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Jehosaphat & Ahab

Jehoshaphat was the king of Judah and he sought God and wanted to do what God had commanded him to do. Because of this “the Lord was with Jehoshaphat” and God helped the kingdom of Judah and helped Jehoshaphat rule wisely. Jehoshaphat also got rid of the “high places and groves” that people worshipped instead of the one, true God. In place of these things he sent people to teach “the book of the law of the Lord.” So you can see that things were going well for Jehoshaphat while he kept his eyes on God and the Word of God.

There were, however, challenges ahead for Jehoshaphat and they came in the form of another person. Sometimes those around us may help us to stand on God’s Word and sometimes they want to lead us away. Let’s take a look in II Chronicles to see what happens when Jehoshaphat joins up with Ahab, the king of Israel.

II Chronicles 18:1 and 3:

Now Jehoshaphat had riches and honour in abundance, and joined affinity with Ahab.

And Ahab king of Israel said unto Jehoshaphat king of Judah, Wilt thou go with me to Ramoth-gilead?

Ahab was not known for really caring about what God wanted. When he was asked join Ahab in this battle Jehoshaphat told him to ask God if this was the right thing to do. Ahab brought together four hundred prophets (those who were supposed to be listening to God) and asked them if he and Jehoshaphat should go to Ramoth-gilead. The answer was that Jehoshaphat and Ahab should “Go up; for God will deliver it into the kings’ hand.”

Jehoshaphat was not convinced that these prophets really listened to God so he asked Ahab specifically to get a “prophet of the Lord” to ask what the true God thought of the idea. Ahab agreed to do this, but was not happy because he said the prophet of the Lord, “never prophesied good unto me.” The reason for this is that Ahab was not doing the will of God.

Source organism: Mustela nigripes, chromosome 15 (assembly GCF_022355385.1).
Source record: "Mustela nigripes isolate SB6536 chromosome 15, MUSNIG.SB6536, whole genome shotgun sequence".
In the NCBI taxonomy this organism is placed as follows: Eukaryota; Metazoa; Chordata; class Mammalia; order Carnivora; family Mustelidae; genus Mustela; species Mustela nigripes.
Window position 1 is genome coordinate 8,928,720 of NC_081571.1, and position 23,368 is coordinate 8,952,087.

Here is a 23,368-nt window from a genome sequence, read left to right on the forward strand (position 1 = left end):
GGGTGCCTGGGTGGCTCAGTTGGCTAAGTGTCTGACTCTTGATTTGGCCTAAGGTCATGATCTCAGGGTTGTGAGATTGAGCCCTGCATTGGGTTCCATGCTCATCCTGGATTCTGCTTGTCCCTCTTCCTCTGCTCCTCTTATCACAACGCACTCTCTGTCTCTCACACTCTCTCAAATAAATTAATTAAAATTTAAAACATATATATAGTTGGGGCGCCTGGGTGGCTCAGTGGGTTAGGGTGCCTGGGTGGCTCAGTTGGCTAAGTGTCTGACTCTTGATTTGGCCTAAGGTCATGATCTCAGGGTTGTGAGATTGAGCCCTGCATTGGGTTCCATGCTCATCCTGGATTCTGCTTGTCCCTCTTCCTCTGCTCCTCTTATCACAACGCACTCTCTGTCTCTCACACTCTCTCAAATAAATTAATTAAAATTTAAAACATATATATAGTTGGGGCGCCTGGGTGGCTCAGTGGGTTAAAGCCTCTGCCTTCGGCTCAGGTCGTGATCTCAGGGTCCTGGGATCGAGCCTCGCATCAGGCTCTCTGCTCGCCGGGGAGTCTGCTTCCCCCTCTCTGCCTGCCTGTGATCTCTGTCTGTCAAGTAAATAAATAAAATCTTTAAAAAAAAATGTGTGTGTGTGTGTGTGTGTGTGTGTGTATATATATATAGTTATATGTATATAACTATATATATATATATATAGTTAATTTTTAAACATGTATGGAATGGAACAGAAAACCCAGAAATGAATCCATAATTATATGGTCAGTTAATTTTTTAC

The prophet they brought in was Micaiah and he did end up telling them that if they went to battle the Israelites would end up with no master and would be as sheep without a shepherd; meaning that Ahab would die. Ahab threw Micaiah back in prison. At this point you might think that Jehoshaphat would walk away from this Ahab who was up to no good. However, he did not; he stuck around and went to battle with him. The battle plan that Ahab came up with spelled trouble for Jehoshaphat.

II Chronicles 18:28

So the king of Israel and Jehoshaphat the king of Judah went up to Ramoth-gilead.

And the king of Israel said unto Jehoshaphat, I will disguise myself, and will go to the battle; but put thou on thy robes. So the king of Israel disguised himself; and they went to the battle.

Now the king of Syria had commanded the captains of the chariots that were with him, saying, Fight ye not with small or great, save only with the king of Israel.

And it came to pass, when the captains of the chariots saw Jehoshaphat, that they said, It is the king of Israel. Therefore they compassed about him to fight: but Jehoshaphat cried out, and the Lord helped him; and God moved them to depart from him.

For it came to pass, that when the captains of the chariots perceived that it was not the king of Israel, they turned back again from pursuing him.

And a certain man drew a bow at a venture, and smote the king of Israel between the joints of the harness: therefore he said to his chariot man, Turn thine hand, that thou mayest carry me out of the host; for I am wounded.

And the battle increased that day: howbeit the king of Israel stayed himself up in his chariot against the Syrians until the even: and about the time of the sun going down he died.

The enemy, the king of Syria, told his soldiers that the only one he cared about killing was the king of Israel, Ahab. This may not have been bad news except that Jehoshaphat had been convinced to disguise himself as Ahab. When the Syrians saw the robes of Ahab they surrounded him to battle.

This may have been the point when Jehoshaphat realized the big mistake he had made in choosing to be friends with Ahab instead of doing the will of God. Realizing his mistake, he quickly cried out to God and God “moved them to depart from him.” God did not ignore Jehoshaphat even though he had done something wrong. Jehoshaphat realized his error, went to God for help and God helped him.

Psalm 34:4:

I sought the Lord, and he heard me, and delivered me from all my fears.

Children's Fellowship — on August 22, 2007 @ 5:57 pm

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